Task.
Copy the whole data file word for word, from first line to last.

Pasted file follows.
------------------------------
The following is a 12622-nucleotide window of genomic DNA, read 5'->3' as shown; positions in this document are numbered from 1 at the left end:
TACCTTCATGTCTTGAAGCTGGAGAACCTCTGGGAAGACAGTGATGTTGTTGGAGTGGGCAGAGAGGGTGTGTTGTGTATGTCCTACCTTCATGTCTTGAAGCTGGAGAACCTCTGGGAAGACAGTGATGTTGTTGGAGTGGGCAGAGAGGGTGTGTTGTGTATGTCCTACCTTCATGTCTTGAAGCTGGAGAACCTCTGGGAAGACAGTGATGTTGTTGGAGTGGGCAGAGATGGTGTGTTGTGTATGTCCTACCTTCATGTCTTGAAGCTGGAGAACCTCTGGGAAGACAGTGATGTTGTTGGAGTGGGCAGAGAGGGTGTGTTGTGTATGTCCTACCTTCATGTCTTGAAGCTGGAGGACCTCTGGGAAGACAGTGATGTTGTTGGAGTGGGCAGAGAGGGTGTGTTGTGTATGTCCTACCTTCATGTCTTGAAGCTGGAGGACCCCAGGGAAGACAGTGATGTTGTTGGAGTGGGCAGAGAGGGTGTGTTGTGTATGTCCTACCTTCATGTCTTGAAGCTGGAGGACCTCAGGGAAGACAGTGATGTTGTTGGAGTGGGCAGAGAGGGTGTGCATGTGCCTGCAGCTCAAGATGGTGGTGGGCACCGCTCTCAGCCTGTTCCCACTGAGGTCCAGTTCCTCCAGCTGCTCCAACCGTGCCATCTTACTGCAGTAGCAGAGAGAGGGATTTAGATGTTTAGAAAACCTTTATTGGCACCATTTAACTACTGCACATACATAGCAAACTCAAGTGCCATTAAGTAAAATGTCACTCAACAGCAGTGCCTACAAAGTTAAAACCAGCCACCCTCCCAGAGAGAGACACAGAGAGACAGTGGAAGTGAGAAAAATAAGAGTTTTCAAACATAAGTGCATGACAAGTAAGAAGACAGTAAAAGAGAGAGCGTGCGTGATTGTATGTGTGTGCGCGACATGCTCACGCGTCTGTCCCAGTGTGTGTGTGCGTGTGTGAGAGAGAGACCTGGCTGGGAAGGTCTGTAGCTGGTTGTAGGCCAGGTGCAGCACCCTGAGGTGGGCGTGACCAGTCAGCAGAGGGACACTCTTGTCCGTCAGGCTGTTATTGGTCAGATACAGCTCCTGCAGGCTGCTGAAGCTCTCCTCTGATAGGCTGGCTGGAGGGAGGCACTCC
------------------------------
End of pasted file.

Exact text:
The following is a 12622-nucleotide window of genomic DNA, read 5'->3' as shown; positions in this document are numbered from 1 at the left end:
TACCTTCATGTCTTGAAGCTGGAGAACCTCTGGGAAGACAGTGATGTTGTTGGAGTGGGCAGAGAGGGTGTGTTGTGTATGTCCTACCTTCATGTCTTGAAGCTGGAGAACCTCTGGGAAGACAGTGATGTTGTTGGAGTGGGCAGAGAGGGTGTGTTGTGTATGTCCTACCTTCATGTCTTGAAGCTGGAGAACCTCTGGGAAGACAGTGATGTTGTTGGAGTGGGCAGAGATGGTGTGTTGTGTATGTCCTACCTTCATGTCTTGAAGCTGGAGAACCTCTGGGAAGACAGTGATGTTGTTGGAGTGGGCAGAGAGGGTGTGTTGTGTATGTCCTACCTTCATGTCTTGAAGCTGGAGGACCTCTGGGAAGACAGTGATGTTGTTGGAGTGGGCAGAGAGGGTGTGTTGTGTATGTCCTACCTTCATGTCTTGAAGCTGGAGGACCCCAGGGAAGACAGTGATGTTGTTGGAGTGGGCAGAGAGGGTGTGTTGTGTATGTCCTACCTTCATGTCTTGAAGCTGGAGGACCTCAGGGAAGACAGTGATGTTGTTGGAGTGGGCAGAGAGGGTGTGCATGTGCCTGCAGCTCAAGATGGTGGTGGGCACCGCTCTCAGCCTGTTCCCACTGAGGTCCAGTTCCTCCAGCTGCTCCAACCGTGCCATCTTACTGCAGTAGCAGAGAGAGGGATTTAGATGTTTAGAAAACCTTTATTGGCACCATTTAACTACTGCACATACATAGCAAACTCAAGTGCCATTAAGTAAAATGTCACTCAACAGCAGTGCCTACAAAGTTAAAACCAGCCACCCTCCCAGAGAGAGACACAGAGAGACAGTGGAAGTGAGAAAAATAAGAGTTTTCAAACATAAGTGCATGACAAGTAAGAAGACAGTAAAAGAGAGAGCGTGCGTGATTGTATGTGTGTGCGCGACATGCTCACGCGTCTGTCCCAGTGTGTGTGTGCGTGTGTGAGAGAGAGACCTGGCTGGGAAGGTCTGTAGCTGGTTGTAGGCCAGGTGCAGCACCCTGAGGTGGGCGTGACCAGTCAGCAGAGGGACACTCTTGTCCGTCAGGCTGTTATTGGTCAGATACAGCTCCTGCAGGCTGCTGAAGCTCTCCTCTGATAGGCTGGCTGGAGGGAGGCACTCC